Schwartz NDT is a Swiss-based Non Destructive testing company providing traditional and advanced NDT services to global clients. These services include:
VT, MT, PT, UT, ACFM
Advanced UT inspection including automated PAUT, TFM, TOFD.
Independent 3rd party automated UT analysis
IWE (International Welding Engineer)
Corrosion mapping using Olympus FlexoFORM / Sonatest Roller corrosion wheel
3rd party vendor inspection/verification
Rail Inspection - including manual & trolley inspection, PAUT analysis of defects, Full train load spec for UT & Eddy current inspection up to 50km/h
Rope Access NDT services
Rope Access Welding & Repair services
Boiler / Tube Inspection - LFET (Low-Frequency Electromagnetic Technique)-3D mapping
BFET (Balanced Field Electromagnetic Technique)
RFET (Remote Field Electromagnetic Technique)
IRIS - Heat exchangers
Storage tank floors - Falcon S (corrosion mapping)
Scout CUI - For corrosion under insulation
Automated Robotic Inspection on stainless steel and carbon steel vessels/tanks- Thickness measures, Visual inspection, Laser surface mapping, Spark testing (defect detection of coating or lining of equipment), Pulsed eddy current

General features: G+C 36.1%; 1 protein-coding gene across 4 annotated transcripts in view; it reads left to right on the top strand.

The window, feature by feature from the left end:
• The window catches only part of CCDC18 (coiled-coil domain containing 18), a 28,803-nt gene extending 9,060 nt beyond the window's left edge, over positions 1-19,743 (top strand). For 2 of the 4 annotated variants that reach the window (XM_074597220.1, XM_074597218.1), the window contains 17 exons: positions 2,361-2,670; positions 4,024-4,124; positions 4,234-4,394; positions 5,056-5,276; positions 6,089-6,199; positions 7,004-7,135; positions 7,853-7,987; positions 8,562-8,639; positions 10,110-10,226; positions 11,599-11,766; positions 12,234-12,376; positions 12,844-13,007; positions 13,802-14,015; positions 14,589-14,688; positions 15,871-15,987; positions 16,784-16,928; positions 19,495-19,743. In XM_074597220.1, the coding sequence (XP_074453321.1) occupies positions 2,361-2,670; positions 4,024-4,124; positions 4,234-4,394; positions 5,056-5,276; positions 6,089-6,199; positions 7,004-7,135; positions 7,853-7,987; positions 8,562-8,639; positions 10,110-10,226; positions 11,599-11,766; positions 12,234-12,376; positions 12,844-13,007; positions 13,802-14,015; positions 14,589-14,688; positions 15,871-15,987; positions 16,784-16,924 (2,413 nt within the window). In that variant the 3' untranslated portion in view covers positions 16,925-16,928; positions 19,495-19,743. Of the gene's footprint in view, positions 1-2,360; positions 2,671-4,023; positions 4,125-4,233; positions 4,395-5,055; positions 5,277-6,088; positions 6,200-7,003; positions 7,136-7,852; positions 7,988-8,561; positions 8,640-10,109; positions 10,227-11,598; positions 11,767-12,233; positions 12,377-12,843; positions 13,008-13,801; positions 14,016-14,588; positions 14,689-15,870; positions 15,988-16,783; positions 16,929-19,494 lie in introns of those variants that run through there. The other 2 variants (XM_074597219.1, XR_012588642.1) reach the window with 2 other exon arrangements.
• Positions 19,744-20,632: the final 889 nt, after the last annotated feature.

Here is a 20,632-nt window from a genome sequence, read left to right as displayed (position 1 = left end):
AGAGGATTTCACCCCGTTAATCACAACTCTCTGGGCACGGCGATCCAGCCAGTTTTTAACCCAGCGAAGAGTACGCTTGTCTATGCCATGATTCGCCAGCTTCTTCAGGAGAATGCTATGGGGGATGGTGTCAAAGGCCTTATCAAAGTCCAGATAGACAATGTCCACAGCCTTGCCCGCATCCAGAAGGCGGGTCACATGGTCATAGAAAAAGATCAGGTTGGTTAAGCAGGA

Products & Services
Phased array (PAUT)
Phased array ultrasonics is an advanced method of ultrasonic testing that is commonly used in industrial nondestructive testing. The beam from a phased array probe can be focused and swept electronically without moving the probe. The beam is controllable because a phased array probe is made up of multiple small elements, each of which can be pulsed individually at a computer-calculated timing and is generally regarded as a more reliable method of ultrasonic testing.
Time-of-flight diffraction (TOFD)
Time-of-flight diffraction method of ultrasonic testing is a sensitive and accurate method for the non destructive testing of welds for defects. Measuring the amplitude of reflected signal is a relatively unreliable method of sizing defects because the amplitude strongly depends on the orientation of the crack. Instead of amplitude, TOFD uses the time of flight of an ultrasonic pulse to determine the position and size of a reflector.
Rope access (RA)
Rope access is a form of work positioning, initially developed from techniques used in climbing and caving, which applies practical ropework to allow workers to access difficult-to-reach locations without the use of scaffolding, cradles or an aerial work platform. Rope access technicians descend, ascend, and traverse ropes for access and work while suspended by their harness. Sometimes a work seat may be used. The support of the rope is intended to eliminate the likelihood of a fall altogether, but a back-up fall arrest system is used in case of the unlikely failure of the primary means of support. This redundancy system is usually achieved by using two ropes – a working line and a safety line.